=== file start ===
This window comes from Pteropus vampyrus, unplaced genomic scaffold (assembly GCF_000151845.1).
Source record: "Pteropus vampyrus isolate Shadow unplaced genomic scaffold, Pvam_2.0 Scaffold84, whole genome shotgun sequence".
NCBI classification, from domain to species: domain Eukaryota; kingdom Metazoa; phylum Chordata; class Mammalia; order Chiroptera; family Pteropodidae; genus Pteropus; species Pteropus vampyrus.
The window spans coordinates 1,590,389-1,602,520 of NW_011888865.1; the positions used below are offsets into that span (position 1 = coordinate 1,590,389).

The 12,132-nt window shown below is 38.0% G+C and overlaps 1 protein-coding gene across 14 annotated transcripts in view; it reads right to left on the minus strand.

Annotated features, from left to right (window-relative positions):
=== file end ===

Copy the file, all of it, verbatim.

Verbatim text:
This window comes from Pteropus vampyrus, unplaced genomic scaffold (assembly GCF_000151845.1).
Source record: "Pteropus vampyrus isolate Shadow unplaced genomic scaffold, Pvam_2.0 Scaffold84, whole genome shotgun sequence".
NCBI classification, from domain to species: domain Eukaryota; kingdom Metazoa; phylum Chordata; class Mammalia; order Chiroptera; family Pteropodidae; genus Pteropus; species Pteropus vampyrus.
The window spans coordinates 1,590,389-1,602,520 of NW_011888865.1; the positions used below are offsets into that span (position 1 = coordinate 1,590,389).

The 12,132-nt window shown below is 38.0% G+C and overlaps 1 protein-coding gene across 14 annotated transcripts in view; it reads right to left on the minus strand.

Annotated features, from left to right (window-relative positions):